College Football OT: What Needs To Change?

Nick SheSenior Analyst IAugust 5, 2008

Let me start by acknowleding that college football and they way they work overtime is much better than the way we see it done in the NFL.  However, as good as college football's extra session is, it can be that much better if a few simple things were done.

The first problem with overtime in college football is that barring a turnover, teams start close enough to the end zone that they are already in field goal range.  What happens if we saw it where a team actually had to pick up a first down or two instead of automatically being in field goal range?  This would change strategy in the extra period, especially if a team needs only a field goal to win the game.  Make a team earn a chance to kick a field goal, don't let it be a given as long as they don't turn the football over.

My thoughts would be to start this at least at midfield, possibly even further back and then hold the same rules that overtime currently holds.  If a team comes up with a stop then they get the ball at midfield to begin with or whichever the magic yardmarker may be.

The inflated scores are the other part of overtime that drive me crazy.  Why when regulation ends with the score tied at 24 do we see final scores that consist of both teams scoring in the mid 40's or beyond?  There is no need for the stats and points in college football overtime to count, there is a better way to show the final score.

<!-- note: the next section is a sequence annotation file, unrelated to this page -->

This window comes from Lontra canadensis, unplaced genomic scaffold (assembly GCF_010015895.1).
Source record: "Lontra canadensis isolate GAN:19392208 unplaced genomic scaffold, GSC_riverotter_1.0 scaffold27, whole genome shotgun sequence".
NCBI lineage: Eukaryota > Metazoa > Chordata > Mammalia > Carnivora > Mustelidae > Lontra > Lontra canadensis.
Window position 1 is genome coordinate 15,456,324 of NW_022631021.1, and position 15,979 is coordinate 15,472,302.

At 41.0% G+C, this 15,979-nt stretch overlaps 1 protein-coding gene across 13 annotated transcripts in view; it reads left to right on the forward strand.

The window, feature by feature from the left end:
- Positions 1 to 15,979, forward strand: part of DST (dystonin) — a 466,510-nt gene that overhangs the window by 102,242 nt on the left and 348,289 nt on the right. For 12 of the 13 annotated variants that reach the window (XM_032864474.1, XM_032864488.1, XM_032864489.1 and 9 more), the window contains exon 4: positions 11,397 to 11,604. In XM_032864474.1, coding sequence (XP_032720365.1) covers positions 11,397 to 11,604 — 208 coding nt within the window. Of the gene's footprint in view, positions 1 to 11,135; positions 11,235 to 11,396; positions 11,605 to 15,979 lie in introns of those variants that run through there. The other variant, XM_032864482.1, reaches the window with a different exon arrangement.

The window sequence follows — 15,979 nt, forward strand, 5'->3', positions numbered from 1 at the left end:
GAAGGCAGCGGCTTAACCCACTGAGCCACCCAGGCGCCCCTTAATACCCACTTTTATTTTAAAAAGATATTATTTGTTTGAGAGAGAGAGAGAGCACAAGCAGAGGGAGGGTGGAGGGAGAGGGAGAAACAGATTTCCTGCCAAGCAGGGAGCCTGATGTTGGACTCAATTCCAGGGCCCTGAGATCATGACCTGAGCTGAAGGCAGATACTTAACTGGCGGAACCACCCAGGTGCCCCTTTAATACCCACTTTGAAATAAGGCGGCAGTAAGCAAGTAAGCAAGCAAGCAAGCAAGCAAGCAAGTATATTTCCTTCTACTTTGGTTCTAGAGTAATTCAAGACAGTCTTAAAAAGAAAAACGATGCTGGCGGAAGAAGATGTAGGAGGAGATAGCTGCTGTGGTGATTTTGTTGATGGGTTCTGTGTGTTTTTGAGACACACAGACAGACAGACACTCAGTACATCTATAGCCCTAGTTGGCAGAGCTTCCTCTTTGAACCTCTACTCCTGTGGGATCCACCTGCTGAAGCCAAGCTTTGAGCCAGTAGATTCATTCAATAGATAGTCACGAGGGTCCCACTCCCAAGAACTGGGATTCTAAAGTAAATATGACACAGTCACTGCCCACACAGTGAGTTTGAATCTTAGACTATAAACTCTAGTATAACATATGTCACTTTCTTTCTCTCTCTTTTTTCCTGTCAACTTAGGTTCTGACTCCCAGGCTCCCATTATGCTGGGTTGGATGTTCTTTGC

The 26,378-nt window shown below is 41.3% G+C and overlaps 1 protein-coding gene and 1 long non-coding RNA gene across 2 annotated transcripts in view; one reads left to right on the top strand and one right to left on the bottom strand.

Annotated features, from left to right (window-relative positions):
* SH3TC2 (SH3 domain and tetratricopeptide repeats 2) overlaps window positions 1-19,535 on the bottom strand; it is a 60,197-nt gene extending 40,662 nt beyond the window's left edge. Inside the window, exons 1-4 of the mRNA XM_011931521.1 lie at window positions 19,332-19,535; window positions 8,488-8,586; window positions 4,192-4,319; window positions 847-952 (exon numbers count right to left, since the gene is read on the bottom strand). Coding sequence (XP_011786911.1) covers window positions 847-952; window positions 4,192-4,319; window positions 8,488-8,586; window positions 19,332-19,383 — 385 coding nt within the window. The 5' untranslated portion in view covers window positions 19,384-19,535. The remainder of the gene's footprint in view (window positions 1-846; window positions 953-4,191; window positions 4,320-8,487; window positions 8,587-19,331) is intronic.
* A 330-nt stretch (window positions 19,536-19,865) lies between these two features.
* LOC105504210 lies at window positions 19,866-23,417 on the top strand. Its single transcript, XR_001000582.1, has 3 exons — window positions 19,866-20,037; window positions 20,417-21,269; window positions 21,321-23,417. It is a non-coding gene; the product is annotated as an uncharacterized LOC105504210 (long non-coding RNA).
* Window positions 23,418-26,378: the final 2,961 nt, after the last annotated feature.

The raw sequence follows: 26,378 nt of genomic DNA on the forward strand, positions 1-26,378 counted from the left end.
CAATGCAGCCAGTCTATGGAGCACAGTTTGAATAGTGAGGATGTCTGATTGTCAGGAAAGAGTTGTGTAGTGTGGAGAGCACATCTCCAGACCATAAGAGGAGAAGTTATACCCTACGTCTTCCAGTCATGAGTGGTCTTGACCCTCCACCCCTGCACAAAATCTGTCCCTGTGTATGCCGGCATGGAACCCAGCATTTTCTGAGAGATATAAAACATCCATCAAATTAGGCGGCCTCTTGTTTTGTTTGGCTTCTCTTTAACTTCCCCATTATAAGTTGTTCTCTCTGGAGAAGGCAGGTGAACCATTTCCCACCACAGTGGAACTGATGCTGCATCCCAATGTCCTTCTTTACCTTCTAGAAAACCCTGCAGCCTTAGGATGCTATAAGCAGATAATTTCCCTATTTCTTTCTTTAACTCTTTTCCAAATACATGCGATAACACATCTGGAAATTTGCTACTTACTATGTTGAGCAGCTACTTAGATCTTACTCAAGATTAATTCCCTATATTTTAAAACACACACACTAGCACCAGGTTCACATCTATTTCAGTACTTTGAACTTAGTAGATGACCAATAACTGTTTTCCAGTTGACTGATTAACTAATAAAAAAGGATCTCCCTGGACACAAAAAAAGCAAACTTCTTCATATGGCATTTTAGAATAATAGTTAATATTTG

Instead of a final score reading 42-42 3OT, I would instead have it read 25-24 (3OT).  This way the touchdowns do not count for the offenses and defensive stats aren't torn to shreds when you see a final score that has them allowing over 40 points when in reality they only allowed half of them in regulation.

This will also help when postseason awards are handed out.  Are those the reason why we watch the games? Not solely but it is interesting nonetheless.  However, the stats appeared skewed because of overtime periods more often than not.

Why should one player benefit from getting to play in extra time on a shortened field when another player he is competing against does not play in an overtime game?  Sure we may get to see a quarterback pass for 7 or 8 touchdowns in a game but should something like that count for records if it takes place on what realistically is a 25 yard field?  Any logical mind here says that it should count towards the outcome of the game for sure, but nothing beyond that.

Like I have stated, college football comes as close as any football league in getting its overtime session right.  However, if teams had to work to kick field goals a bit more and if the stats in overtime sessions were thrown out it would make the overtime session that much better.